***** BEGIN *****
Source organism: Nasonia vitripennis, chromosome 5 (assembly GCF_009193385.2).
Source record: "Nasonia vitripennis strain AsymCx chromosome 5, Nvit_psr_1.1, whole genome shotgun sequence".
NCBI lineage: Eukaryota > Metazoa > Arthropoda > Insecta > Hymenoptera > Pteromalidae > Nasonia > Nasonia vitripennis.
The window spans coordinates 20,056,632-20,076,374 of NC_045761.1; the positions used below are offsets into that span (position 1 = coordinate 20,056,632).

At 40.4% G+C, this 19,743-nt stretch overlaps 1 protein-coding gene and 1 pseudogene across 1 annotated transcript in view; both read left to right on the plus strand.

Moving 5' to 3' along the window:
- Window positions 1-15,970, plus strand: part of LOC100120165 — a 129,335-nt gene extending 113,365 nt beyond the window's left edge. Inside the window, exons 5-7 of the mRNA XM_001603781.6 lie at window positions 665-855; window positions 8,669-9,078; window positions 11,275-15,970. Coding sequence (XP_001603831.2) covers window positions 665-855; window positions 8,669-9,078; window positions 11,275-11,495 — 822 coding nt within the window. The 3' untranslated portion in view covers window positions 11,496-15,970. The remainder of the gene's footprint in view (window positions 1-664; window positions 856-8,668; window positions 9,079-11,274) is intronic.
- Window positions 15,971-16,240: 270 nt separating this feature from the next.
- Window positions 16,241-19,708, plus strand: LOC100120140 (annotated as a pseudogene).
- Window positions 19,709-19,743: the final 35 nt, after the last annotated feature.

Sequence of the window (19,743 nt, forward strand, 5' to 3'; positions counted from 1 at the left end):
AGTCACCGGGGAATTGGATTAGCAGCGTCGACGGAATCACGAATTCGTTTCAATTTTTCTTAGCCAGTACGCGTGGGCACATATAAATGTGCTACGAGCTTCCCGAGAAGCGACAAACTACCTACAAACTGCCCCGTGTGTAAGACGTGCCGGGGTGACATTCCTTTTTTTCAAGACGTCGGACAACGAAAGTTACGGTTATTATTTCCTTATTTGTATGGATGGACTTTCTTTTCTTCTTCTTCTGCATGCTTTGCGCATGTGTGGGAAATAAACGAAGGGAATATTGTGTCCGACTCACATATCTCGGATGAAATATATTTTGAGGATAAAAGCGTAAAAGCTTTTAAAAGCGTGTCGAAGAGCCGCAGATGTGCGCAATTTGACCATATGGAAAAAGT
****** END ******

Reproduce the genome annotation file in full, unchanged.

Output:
Source organism: Nasonia vitripennis, chromosome 5 (assembly GCF_009193385.2).
Source record: "Nasonia vitripennis strain AsymCx chromosome 5, Nvit_psr_1.1, whole genome shotgun sequence".
NCBI lineage: Eukaryota > Metazoa > Arthropoda > Insecta > Hymenoptera > Pteromalidae > Nasonia > Nasonia vitripennis.
The window spans coordinates 20,056,632-20,076,374 of NC_045761.1; the positions used below are offsets into that span (position 1 = coordinate 20,056,632).

At 40.4% G+C, this 19,743-nt stretch overlaps 1 protein-coding gene and 1 pseudogene across 1 annotated transcript in view; both read left to right on the plus strand.

Moving 5' to 3' along the window:
- Window positions 1-15,970, plus strand: part of LOC100120165 — a 129,335-nt gene extending 113,365 nt beyond the window's left edge. Inside the window, exons 5-7 of the mRNA XM_001603781.6 lie at window positions 665-855; window positions 8,669-9,078; window positions 11,275-15,970. Coding sequence (XP_001603831.2) covers window positions 665-855; window positions 8,669-9,078; window positions 11,275-11,495 — 822 coding nt within the window. The 3' untranslated portion in view covers window positions 11,496-15,970. The remainder of the gene's footprint in view (window positions 1-664; window positions 856-8,668; window positions 9,079-11,274) is intronic.
- Window positions 15,971-16,240: 270 nt separating this feature from the next.
- Window positions 16,241-19,708, plus strand: LOC100120140 (annotated as a pseudogene).
- Window positions 19,709-19,743: the final 35 nt, after the last annotated feature.

Sequence of the window (19,743 nt, forward strand, 5' to 3'; positions counted from 1 at the left end):
AGTCACCGGGGAATTGGATTAGCAGCGTCGACGGAATCACGAATTCGTTTCAATTTTTCTTAGCCAGTACGCGTGGGCACATATAAATGTGCTACGAGCTTCCCGAGAAGCGACAAACTACCTACAAACTGCCCCGTGTGTAAGACGTGCCGGGGTGACATTCCTTTTTTTCAAGACGTCGGACAACGAAAGTTACGGTTATTATTTCCTTATTTGTATGGATGGACTTTCTTTTCTTCTTCTTCTGCATGCTTTGCGCATGTGTGGGAAATAAACGAAGGGAATATTGTGTCCGACTCACATATCTCGGATGAAATATATTTTGAGGATAAAAGCGTAAAAGCTTTTAAAAGCGTGTCGAAGAGCCGCAGATGTGCGCAATTTGACCATATGGAAAAAGT